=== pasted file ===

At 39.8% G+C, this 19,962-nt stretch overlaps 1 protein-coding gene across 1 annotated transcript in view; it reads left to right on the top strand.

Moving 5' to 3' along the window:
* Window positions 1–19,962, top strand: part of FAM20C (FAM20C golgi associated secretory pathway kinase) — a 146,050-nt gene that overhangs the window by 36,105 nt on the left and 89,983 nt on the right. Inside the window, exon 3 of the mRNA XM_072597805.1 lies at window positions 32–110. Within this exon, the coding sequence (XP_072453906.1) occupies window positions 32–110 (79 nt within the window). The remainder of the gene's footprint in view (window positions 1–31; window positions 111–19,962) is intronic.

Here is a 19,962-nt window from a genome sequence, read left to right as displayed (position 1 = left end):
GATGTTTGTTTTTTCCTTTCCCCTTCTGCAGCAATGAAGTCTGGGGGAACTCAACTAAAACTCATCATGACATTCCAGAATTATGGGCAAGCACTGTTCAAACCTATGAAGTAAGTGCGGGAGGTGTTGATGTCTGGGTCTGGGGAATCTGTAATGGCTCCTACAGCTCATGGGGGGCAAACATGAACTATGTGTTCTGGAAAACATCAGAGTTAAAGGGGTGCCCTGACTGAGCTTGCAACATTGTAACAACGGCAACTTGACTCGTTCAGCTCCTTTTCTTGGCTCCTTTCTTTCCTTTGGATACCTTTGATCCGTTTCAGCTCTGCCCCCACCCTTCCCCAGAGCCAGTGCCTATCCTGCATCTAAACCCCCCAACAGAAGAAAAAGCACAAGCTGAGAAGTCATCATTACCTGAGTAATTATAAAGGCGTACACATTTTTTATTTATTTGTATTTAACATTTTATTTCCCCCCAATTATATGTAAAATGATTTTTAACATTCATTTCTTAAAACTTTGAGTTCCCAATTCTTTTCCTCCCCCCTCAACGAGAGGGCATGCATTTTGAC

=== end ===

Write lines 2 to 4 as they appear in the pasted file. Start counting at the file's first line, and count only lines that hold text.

Moving 5' to 3' along the window:
* Window positions 1–19,962, top strand: part of FAM20C (FAM20C golgi associated secretory pathway kinase) — a 146,050-nt gene that overhangs the window by 36,105 nt on the left and 89,983 nt on the right. Inside the window, exon 3 of the mRNA XM_072597805.1 lies at window positions 32–110. Within this exon, the coding sequence (XP_072453906.1) occupies window positions 32–110 (79 nt within the window). The remainder of the gene's footprint in view (window positions 1–31; window positions 111–19,962) is intronic.

Here is a 19,962-nt window from a genome sequence, read left to right as displayed (position 1 = left end):